Underwater Archaeology in Kentucky’s Rivers

I was fifteen feet under the surface of the Kentucky River, and it was pitch black except for the beam of my flashlight. Even with the light, I could see only a few inches through the muddy water. I had heard all the stories of catfish the size of Volkswagens. I could be right next to one for all I knew. I wasn’t thinking about that, though. I was looking for submerged clues to our past. And suddenly, there it was: a stack of limestone slabs: a foundation that once supported a towering structure that pumped water up to Camp Nelson during the Civil War.


Photo 1: Camp Nelson waterworks, 1860s. Photo: National Archives, Still Pictures Branch

Even after 150 years, this part of the structure was intact. Originally on the river bank, this structure had been submerged since the construction of lock and dams during the 1890s. This survived over a century of current and floods. What else is there on the riverbed? What questions about the past might we answer if we keep looking in these rivers? We are just starting to answer that question, but we know we’ll find unique and significant insights into Kentucky’s past.

Waterways have always been central to life here. Kentucky has over 1900 miles of navigable waterways. That’s more than any state except Alaska. The word ‘Kentucky’ may be derived from a Shawnee word meaning ‘at the head of rivers.’ Some of the first permanent villages in Kentucky were settled more than 3000 years ago along the Green river, with a subsistence strategy based on riverine resources. Our waterways hold a wealth of information about the past. Hidden under the often muddy waters of Kentucky’s rivers and creeks are shipwrecks, remains of early industries, and remnants of our attempts to control these waterways through locks and dams.

The history of some of these rivers reads like a Hollywood screenplay. There is the story of the first steamboat trip on the rivers west of the Appalachian mountains took place in 1811, as the steamboat New Orleans travelled from Pittsburgh to New Orleans along the Ohio and Mississippi, surviving the New Madrid earthquake while near Owensboro, KY. There are tragic stories of violent steamboat explosions. One of the first steamboats ever constructed for the western waters exploded near Owensboro in 1820 and several dozens more exploded over the next century, including the 1844 explosion of the Lucy Walker, owned by a wealthy Cherokee man named “Rich Joe” Vonn and crewed by enslaved people. Dozens of steamboats collided as well, including the tragic collision between the steamboat “America” and the “United States” near Warsaw, Kentucky. The two boats collided on a bend in the Ohio at night, catching fire and sinking, killing around 75 people.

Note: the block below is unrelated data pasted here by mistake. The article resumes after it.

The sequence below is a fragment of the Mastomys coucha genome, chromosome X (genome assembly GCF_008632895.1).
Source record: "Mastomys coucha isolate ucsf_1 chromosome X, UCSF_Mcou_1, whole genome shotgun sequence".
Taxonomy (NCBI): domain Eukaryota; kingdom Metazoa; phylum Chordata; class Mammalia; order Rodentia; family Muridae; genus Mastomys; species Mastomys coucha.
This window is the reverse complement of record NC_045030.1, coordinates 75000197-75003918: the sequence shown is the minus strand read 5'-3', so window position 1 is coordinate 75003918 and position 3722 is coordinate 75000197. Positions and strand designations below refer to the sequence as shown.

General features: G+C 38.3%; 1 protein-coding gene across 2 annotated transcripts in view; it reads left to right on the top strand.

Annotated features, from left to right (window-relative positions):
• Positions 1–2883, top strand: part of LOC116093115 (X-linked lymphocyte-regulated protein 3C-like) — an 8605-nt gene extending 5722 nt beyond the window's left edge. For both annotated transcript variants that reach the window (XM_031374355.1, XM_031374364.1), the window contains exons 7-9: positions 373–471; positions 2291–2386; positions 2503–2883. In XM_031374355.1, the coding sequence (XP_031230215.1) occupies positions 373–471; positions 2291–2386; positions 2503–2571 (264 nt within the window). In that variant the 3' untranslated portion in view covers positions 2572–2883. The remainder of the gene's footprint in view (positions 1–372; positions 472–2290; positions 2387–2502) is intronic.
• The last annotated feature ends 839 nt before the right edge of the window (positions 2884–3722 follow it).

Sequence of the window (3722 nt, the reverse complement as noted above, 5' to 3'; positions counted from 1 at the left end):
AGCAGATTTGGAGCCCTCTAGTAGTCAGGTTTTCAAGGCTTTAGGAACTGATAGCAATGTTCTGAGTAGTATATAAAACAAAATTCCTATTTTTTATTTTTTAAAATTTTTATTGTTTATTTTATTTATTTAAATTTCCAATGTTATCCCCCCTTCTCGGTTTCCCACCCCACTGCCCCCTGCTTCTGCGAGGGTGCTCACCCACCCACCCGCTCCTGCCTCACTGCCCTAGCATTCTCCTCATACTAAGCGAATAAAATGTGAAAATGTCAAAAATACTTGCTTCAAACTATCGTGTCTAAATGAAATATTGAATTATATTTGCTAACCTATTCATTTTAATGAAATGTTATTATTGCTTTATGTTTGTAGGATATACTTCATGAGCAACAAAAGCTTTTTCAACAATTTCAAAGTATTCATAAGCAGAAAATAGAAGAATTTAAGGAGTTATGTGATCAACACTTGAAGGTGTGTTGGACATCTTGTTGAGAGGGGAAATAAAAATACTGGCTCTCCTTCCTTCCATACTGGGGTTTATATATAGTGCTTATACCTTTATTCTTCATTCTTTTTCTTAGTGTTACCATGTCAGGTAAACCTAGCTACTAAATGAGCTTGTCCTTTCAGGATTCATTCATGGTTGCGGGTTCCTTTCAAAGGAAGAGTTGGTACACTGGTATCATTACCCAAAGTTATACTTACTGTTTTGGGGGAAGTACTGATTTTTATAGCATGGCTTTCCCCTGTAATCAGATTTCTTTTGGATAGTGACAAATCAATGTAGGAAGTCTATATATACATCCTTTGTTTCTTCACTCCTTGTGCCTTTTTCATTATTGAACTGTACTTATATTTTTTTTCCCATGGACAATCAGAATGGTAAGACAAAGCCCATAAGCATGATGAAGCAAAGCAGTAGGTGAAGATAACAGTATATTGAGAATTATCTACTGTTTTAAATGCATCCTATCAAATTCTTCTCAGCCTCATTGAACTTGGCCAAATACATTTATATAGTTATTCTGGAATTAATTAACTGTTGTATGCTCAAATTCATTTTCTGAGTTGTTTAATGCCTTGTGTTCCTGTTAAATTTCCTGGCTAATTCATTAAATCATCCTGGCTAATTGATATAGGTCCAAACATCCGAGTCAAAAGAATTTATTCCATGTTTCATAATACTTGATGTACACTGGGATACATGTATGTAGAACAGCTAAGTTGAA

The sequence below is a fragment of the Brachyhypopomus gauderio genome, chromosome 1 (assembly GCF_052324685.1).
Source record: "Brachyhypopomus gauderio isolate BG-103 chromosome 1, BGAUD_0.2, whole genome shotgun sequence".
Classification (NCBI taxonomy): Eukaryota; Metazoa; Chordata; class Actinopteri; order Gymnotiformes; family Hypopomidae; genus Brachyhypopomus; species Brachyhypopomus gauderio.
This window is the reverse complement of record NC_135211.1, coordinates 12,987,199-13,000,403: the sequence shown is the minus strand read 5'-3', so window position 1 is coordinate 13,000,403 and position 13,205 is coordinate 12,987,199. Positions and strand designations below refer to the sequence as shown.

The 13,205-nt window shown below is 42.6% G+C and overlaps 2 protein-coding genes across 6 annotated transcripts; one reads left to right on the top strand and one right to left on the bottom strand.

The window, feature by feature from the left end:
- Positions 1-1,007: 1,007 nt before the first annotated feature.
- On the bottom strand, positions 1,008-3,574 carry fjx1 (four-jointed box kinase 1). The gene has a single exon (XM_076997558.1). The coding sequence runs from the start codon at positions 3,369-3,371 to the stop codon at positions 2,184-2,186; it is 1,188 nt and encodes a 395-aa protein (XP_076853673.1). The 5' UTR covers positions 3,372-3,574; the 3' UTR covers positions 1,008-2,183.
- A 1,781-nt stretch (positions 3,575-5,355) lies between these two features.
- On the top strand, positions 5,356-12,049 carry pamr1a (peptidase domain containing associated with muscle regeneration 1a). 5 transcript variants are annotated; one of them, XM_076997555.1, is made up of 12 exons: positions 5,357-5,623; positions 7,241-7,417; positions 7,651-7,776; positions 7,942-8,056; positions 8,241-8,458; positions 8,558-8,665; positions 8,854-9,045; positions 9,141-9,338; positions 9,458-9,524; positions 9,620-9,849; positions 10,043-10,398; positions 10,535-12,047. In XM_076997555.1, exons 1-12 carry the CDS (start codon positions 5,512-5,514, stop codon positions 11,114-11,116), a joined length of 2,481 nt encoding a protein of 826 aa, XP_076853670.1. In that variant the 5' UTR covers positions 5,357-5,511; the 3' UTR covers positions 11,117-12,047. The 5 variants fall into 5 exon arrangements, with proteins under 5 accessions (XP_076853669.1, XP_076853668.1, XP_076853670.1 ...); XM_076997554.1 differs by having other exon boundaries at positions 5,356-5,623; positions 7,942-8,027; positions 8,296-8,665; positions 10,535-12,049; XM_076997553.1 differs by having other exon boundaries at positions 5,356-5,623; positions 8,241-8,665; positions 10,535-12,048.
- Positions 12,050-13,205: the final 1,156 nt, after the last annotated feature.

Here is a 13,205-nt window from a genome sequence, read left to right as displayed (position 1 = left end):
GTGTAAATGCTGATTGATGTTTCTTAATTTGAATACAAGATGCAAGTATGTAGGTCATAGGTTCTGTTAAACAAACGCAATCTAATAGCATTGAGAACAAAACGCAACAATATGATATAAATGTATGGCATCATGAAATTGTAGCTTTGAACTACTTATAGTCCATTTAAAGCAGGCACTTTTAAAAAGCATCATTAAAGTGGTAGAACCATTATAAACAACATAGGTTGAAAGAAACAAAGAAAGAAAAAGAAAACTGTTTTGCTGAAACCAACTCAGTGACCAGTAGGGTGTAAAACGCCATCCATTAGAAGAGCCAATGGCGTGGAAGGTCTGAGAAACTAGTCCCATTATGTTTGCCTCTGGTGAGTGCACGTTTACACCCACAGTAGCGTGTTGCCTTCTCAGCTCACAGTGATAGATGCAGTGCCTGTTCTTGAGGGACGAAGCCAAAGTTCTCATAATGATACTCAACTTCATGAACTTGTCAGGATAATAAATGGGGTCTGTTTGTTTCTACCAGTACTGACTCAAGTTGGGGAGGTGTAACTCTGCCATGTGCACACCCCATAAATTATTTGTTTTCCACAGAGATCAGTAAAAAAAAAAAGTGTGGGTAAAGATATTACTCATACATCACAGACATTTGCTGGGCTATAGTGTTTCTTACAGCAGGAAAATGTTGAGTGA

Photo 2: Woodcut print of the explosion of the Lucy Walker, between Lousiville and New Albany, IN, 1844. From Wikipedia Commons.


River pirates targeted the boats on the Ohio River from the late 1700s until the early 1800s. Operating out of hiding spots such as Cave-in-Rock, a large cave on the Illinois side of the Ohio down near Eddyville, groups like the Mason Gang terrorized travelers.

Shipwrecks are only a part of what we find. Industry flourished along the river, including some that have disappeared, and which are not well documented. For instance, shipbuilding began in Kentucky before 1800. This included large, ocean going sailing vessels as well as flatboats, keelboats, and steamboats.


Photo 3: Steamboat on the Ohio River near Maysville, 1899. Photo by J.T. Kackley. Kentucky Historical Society, Ohio River Portrait Project.


Locks and dams were built by 1830 on rivers in Kentucky, to maintain depth year round for navigation. Remnants of earlier ‘bear trap’ dams, clever two-piece hinged constructions that raised and lowered, may still be in place on the riverbed.

Since many of Kentucky’s waterways are still heavily used, I was unsure about the opportunity to find intact archaeological sites that could tell us about the past. I had heard encouraging stories of nearly intact wrecks in the Ohio River. I had also heard frustrating stories like that of the Civil War ironclad, the USS Carondelet, located after 109 years on the bottom of the Ohio River, but just two days after a dredge destroyed much of the wreck. But every project has shown me just how much is out there, from the Civil War waterworks at Camp Nelson to a nearly intact ferryboat from the beginning of the automobile era. Underwater research will be part of the future of Kentucky archaeology, helping us answer questions related to transportation, trade, and technology, and will cause us to ask questions we cannot anticipate yet.


Photo 4: Remnants of a ferry along the Kentucky River. Photograph by Isabella Begley.


Very little underwater archaeology has been done here, but there is a lot to do. Diving in Kentucky’s rivers is more challenging in some ways than most of my other underwater research in the Mediterranean or in Central America, but that challenge makes it exciting, and the opportunity to help open up an entirely new avenue into the past makes it meaningful and important.


Photo 5: Preparing to dive on a sonar anomaly, Ohio River. Pictured are Dr. Chris Begley and students Jessica Wise and Lauren Combs. Photo by Isabella Begley.




By: Christopher Begley, PhD., Transylvania University